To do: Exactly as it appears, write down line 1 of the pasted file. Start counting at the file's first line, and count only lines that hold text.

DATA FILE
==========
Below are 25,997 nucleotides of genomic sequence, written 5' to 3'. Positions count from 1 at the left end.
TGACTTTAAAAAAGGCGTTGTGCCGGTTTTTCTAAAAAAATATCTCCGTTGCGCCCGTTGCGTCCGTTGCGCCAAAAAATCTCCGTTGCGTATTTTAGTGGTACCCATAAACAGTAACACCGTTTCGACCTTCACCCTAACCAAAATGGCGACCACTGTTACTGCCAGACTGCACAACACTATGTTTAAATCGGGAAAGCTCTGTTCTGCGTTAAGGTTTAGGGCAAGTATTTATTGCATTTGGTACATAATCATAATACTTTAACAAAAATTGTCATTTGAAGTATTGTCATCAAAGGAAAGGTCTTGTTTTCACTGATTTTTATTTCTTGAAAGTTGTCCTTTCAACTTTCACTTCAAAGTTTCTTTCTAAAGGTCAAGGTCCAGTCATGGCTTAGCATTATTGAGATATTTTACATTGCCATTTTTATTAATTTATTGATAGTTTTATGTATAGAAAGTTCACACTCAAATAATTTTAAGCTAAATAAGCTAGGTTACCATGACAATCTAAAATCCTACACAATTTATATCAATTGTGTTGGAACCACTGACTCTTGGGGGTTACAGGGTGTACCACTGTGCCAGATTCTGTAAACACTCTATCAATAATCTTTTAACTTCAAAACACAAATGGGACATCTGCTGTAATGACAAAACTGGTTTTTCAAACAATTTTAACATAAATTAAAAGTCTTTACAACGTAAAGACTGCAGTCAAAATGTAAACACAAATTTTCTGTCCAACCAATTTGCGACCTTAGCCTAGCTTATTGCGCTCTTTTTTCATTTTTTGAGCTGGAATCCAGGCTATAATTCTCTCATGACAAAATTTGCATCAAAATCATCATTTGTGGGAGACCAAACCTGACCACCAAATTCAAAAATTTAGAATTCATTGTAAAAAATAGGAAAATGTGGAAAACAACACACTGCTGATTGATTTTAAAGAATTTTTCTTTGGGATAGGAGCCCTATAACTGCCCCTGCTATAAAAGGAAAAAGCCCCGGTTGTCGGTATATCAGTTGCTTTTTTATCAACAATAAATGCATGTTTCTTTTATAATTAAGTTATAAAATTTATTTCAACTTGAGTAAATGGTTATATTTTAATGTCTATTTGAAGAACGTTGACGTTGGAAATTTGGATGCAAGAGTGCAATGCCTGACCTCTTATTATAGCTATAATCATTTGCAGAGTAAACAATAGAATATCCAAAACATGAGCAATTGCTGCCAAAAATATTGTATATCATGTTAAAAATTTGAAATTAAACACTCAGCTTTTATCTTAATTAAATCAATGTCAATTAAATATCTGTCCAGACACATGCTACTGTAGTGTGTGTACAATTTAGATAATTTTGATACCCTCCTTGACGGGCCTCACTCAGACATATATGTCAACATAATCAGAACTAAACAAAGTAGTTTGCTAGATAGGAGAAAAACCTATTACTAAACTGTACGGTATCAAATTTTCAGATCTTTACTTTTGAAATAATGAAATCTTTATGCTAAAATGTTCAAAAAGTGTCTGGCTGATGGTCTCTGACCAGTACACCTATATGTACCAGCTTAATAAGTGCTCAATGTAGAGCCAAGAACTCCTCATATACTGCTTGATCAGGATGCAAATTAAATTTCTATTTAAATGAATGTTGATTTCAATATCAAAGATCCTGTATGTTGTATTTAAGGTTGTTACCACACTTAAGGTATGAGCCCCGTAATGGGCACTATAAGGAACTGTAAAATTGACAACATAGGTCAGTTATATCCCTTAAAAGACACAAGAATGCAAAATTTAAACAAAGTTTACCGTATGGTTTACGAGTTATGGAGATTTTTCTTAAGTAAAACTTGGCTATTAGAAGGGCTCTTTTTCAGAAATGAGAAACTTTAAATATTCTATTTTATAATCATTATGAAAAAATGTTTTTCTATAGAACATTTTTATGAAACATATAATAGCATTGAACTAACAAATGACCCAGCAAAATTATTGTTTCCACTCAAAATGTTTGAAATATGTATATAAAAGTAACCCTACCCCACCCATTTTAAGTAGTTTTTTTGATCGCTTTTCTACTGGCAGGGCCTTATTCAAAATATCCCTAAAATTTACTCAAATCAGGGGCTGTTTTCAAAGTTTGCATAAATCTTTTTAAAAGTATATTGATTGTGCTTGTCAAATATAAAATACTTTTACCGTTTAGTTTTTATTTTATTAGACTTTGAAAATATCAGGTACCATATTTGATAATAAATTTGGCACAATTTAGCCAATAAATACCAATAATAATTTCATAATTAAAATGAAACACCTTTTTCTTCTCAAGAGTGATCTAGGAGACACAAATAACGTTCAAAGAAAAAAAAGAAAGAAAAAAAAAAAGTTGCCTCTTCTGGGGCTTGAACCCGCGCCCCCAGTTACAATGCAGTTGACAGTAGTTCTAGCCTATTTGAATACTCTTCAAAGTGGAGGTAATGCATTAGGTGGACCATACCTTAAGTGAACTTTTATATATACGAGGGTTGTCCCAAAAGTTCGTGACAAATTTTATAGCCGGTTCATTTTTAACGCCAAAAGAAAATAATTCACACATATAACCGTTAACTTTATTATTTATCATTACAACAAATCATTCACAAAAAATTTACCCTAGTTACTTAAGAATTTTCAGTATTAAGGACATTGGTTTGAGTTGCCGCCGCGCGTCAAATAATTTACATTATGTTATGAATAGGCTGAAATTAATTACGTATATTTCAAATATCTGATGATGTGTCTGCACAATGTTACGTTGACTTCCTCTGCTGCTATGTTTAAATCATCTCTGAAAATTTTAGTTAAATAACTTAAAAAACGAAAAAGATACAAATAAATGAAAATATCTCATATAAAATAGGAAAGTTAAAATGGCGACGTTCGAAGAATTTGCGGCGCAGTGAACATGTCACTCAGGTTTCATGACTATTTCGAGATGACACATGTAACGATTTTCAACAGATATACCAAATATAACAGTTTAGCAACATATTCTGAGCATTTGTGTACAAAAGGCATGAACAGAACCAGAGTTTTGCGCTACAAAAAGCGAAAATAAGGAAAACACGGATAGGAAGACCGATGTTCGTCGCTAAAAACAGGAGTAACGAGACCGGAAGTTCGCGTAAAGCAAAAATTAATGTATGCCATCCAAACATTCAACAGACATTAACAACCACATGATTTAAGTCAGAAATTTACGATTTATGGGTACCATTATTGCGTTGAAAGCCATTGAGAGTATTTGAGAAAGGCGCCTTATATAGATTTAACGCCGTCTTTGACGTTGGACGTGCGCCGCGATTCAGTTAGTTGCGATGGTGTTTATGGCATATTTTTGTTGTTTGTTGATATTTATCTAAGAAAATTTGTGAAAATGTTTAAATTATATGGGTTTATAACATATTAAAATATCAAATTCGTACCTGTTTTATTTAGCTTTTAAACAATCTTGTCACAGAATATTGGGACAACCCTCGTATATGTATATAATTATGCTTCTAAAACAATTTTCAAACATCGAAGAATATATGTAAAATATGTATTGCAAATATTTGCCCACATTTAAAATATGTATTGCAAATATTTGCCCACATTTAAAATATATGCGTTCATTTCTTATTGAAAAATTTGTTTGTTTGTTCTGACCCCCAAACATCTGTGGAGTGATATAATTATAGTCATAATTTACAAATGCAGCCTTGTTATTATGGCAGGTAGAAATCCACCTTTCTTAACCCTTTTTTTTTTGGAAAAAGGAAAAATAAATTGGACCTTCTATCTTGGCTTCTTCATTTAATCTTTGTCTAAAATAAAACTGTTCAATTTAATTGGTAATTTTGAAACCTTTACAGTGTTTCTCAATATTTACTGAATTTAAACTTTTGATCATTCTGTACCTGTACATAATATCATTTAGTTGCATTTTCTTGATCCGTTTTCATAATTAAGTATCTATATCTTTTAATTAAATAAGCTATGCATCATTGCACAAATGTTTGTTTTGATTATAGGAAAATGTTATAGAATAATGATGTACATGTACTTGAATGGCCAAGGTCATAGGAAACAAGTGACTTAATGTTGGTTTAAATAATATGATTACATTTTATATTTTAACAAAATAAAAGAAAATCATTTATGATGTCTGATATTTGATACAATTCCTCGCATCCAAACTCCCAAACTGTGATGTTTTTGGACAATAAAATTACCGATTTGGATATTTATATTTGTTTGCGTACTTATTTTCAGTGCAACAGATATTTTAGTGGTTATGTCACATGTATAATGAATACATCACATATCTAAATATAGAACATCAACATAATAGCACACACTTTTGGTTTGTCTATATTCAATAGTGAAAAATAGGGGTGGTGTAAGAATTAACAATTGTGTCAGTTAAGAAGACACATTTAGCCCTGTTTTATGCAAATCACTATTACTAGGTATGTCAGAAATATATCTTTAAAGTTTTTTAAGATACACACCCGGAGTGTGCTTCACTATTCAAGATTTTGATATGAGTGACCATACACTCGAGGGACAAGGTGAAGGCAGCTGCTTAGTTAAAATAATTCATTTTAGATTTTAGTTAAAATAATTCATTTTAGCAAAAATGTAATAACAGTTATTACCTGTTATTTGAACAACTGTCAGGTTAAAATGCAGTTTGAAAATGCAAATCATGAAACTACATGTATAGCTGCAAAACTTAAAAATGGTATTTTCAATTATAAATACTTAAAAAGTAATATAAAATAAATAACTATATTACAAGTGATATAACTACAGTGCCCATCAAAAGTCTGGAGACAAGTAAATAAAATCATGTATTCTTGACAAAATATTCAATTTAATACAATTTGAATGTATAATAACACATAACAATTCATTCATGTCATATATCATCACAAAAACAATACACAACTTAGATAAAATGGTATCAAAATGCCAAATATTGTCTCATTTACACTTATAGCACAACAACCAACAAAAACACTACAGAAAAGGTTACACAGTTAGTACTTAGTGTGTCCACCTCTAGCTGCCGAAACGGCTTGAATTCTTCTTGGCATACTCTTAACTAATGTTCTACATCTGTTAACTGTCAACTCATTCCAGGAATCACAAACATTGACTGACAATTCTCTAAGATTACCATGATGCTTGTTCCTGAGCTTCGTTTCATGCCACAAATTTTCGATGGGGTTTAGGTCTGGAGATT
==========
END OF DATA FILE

Below are 25,997 nucleotides of genomic sequence, written 5' to 3'. Positions count from 1 at the left end.